Q: Has the Ron Robinson Theater stopped showing films?
A: Few cultural institutions open with the kind of goodwill and high expectations that the Ron Robinson Theater had leading into its official unveiling in January. Touted as the state's new premiere cinema venue, with 315 seats, a state-of-the-art digital projector and Dolby 7.1 surround sound — not to mention its promising affiliation with the Little Rock Film Festival — the theater looked like nothing less than the future of local film culture. "I'd like to see it going as much as we can," Central Arkansas Library System Director Bobby Roberts told the Arkansas Times before its opening. "If it's sitting there, it's not doing us any good or the public any good."
Today, though, it seems to be just sitting there. The once-crowded calendars on its Facebook page and website have been emptied, and the theater has remained largely dormant on the film front since the festival ended in mid-May. So what happened?
"We didn't get off to as good a start as we should have, but we're learning a lot as we go on," Roberts told the Times last week. "We want to get back in the film business."
According to Roberts, the bumpy rollout can be partly attributed to the fact that the theater opened several months earlier than initially planned. "Part of that was to dedicate the theater to Ron Robinson," he said, "and Ron had been ill. We wanted to make sure he was feeling good when we got the thing up and running. The day we dedicated it, they were still painting part of the building. So we started up, did a few things and then shut back down and restarted in March."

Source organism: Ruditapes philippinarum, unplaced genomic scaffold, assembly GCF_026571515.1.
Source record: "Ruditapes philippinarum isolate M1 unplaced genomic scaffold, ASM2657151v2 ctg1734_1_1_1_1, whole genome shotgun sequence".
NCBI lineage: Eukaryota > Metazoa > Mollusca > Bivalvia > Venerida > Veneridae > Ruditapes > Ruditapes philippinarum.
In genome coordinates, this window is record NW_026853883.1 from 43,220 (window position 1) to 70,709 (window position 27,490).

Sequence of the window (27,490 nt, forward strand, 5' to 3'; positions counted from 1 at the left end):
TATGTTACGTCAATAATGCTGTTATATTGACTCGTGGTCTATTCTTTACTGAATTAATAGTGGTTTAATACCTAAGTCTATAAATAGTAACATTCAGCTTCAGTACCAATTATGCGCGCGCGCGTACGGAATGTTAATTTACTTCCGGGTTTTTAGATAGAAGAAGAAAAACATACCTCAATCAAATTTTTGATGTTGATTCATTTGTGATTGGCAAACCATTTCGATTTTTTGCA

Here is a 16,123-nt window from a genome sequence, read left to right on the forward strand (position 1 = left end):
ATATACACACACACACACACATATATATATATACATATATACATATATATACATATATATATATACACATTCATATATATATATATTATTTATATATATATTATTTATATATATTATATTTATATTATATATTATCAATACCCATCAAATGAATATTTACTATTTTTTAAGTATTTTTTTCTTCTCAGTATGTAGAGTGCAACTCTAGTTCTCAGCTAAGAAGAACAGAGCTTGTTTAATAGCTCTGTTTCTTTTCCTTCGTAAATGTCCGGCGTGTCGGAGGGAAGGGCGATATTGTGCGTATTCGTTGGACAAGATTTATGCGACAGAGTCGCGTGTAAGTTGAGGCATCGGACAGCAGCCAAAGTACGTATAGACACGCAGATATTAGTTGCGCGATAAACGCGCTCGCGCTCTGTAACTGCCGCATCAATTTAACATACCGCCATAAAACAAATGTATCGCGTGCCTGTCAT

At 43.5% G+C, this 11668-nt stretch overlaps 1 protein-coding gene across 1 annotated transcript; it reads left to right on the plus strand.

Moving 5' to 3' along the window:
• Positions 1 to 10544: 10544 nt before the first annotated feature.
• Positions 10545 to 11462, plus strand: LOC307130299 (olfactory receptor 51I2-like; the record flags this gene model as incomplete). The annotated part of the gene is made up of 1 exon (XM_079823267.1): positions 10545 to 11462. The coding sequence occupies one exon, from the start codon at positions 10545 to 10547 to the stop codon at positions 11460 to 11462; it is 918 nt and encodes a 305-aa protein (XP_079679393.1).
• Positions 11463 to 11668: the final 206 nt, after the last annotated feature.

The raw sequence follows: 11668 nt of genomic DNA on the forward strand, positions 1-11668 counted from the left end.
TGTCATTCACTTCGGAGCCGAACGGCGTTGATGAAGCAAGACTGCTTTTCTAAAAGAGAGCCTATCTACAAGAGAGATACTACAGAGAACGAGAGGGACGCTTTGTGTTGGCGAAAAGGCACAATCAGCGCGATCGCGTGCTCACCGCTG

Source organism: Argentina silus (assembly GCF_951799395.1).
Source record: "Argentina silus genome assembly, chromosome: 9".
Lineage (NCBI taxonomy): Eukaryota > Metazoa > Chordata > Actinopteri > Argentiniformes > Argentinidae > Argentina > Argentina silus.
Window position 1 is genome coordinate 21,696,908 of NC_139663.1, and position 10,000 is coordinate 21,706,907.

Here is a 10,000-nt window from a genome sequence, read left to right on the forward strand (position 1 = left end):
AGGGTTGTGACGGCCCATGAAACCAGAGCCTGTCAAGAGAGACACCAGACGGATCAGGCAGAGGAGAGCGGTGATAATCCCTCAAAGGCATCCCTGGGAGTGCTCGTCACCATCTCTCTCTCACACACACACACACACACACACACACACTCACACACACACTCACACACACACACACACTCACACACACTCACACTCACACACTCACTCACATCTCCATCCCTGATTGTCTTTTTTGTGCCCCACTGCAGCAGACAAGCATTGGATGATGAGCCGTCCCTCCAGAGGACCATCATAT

He said that the Little Rock Film Festival staff was given specific days on which they could program films, but because the festival was approaching, itself a massive logistical endeavor, "that was hard for them to do." The theater was understaffed as well, Roberts said: "I don't think we had enough staff there to start out with, because I didn't really understand how complicated it was."
There are now two full-time staff members, with a new manager, Trey Woodruff (formerly of Verizon Arena and the Argenta Community Theater), set to start in early July, replacing Angela Stoffer. Roberts declined to comment on the personnel change, but Stoffer remains operations director for the film festival, the offices of which are located in the Ron Robinson Theater.
The exact nature of the relationship between the theater and the film festival hasn't been entirely clear from the beginning, but according to CALS spokeswoman Susan Gele, the LRFF doesn't make programming decisions. "They have space in the theater, and we were a sponsor for the festival," Gele said. "They can help us with some of the film questions we have and make suggestions about programming, but they do not plan our programming for us. It's always been like that."
The difficulties facing the theater, Roberts said, are to be expected for any new institution of its size: "When we started up the Children's Library, I thought, 'This won't be hard,' " Roberts said. "But it turned out to be a slippery deal to get it going in the direction we wanted. I think this thing, Ron Robinson, is the same way. I think it's going to fall into place, but the piece we haven't gotten where we want yet is the films, which ironically is the piece I thought we'd get together first. It's just going to take much more time than I thought."
As for the turnout, back when the theater was regularly screening films? "It was inconsistent," Roberts said. "We'd have some films where there'd be a huge turnout, and then the next one would be really low. So we decided that until we get the internal policies right, get the documents written that tell you how to book films and get a few bugs out of the building (which is going to be true in any building), let's just not book anything."
"We have about 80 percent of it running like we want," Roberts said, referring to forthcoming plans to host Ballet Arkansas (in August), live music and lectures. "The film part of it will be our next initiative."